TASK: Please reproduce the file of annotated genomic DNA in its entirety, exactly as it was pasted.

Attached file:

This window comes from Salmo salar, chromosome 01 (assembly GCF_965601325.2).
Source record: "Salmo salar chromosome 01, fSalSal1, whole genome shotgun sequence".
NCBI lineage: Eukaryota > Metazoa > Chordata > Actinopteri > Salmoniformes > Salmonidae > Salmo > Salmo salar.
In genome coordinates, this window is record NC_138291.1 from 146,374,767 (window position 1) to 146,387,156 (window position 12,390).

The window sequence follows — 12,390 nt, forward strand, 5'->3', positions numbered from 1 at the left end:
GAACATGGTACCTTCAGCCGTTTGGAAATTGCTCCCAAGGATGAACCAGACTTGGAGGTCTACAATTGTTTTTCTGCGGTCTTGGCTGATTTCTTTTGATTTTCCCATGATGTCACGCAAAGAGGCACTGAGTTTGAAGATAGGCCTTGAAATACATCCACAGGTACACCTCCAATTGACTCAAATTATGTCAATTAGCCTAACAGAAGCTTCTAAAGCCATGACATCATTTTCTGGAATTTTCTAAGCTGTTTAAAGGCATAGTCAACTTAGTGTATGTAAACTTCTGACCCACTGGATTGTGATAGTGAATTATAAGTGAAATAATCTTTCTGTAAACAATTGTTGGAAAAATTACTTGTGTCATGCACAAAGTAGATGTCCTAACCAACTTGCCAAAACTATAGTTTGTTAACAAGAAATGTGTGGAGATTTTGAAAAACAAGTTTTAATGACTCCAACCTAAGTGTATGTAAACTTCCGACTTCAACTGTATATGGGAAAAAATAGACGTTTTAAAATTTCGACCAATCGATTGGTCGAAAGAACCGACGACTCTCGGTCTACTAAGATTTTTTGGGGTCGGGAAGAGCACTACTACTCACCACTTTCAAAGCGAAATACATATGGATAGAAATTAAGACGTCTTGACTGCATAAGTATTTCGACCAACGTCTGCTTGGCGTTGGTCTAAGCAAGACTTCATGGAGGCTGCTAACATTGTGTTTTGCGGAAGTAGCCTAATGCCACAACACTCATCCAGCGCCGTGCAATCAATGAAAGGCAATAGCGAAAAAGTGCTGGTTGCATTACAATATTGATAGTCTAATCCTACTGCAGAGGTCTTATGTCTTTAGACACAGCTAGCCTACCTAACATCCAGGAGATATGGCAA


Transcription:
This window comes from Salmo salar, chromosome 01 (assembly GCF_965601325.2).
Source record: "Salmo salar chromosome 01, fSalSal1, whole genome shotgun sequence".
NCBI lineage: Eukaryota > Metazoa > Chordata > Actinopteri > Salmoniformes > Salmonidae > Salmo > Salmo salar.
In genome coordinates, this window is record NC_138291.1 from 146,374,767 (window position 1) to 146,387,156 (window position 12,390).

The window sequence follows — 12,390 nt, forward strand, 5'->3', positions numbered from 1 at the left end:
GAACATGGTACCTTCAGCCGTTTGGAAATTGCTCCCAAGGATGAACCAGACTTGGAGGTCTACAATTGTTTTTCTGCGGTCTTGGCTGATTTCTTTTGATTTTCCCATGATGTCACGCAAAGAGGCACTGAGTTTGAAGATAGGCCTTGAAATACATCCACAGGTACACCTCCAATTGACTCAAATTATGTCAATTAGCCTAACAGAAGCTTCTAAAGCCATGACATCATTTTCTGGAATTTTCTAAGCTGTTTAAAGGCATAGTCAACTTAGTGTATGTAAACTTCTGACCCACTGGATTGTGATAGTGAATTATAAGTGAAATAATCTTTCTGTAAACAATTGTTGGAAAAATTACTTGTGTCATGCACAAAGTAGATGTCCTAACCAACTTGCCAAAACTATAGTTTGTTAACAAGAAATGTGTGGAGATTTTGAAAAACAAGTTTTAATGACTCCAACCTAAGTGTATGTAAACTTCCGACTTCAACTGTATATGGGAAAAAATAGACGTTTTAAAATTTCGACCAATCGATTGGTCGAAAGAACCGACGACTCTCGGTCTACTAAGATTTTTTGGGGTCGGGAAGAGCACTACTACTCACCACTTTCAAAGCGAAATACATATGGATAGAAATTAAGACGTCTTGACTGCATAAGTATTTCGACCAACGTCTGCTTGGCGTTGGTCTAAGCAAGACTTCATGGAGGCTGCTAACATTGTGTTTTGCGGAAGTAGCCTAATGCCACAACACTCATCCAGCGCCGTGCAATCAATGAAAGGCAATAGCGAAAAAGTGCTGGTTGCATTACAATATTGATAGTCTAATCCTACTGCAGAGGTCTTATGTCTTTAGACACAGCTAGCCTACCTAACATCCAGGAGATATGGCAA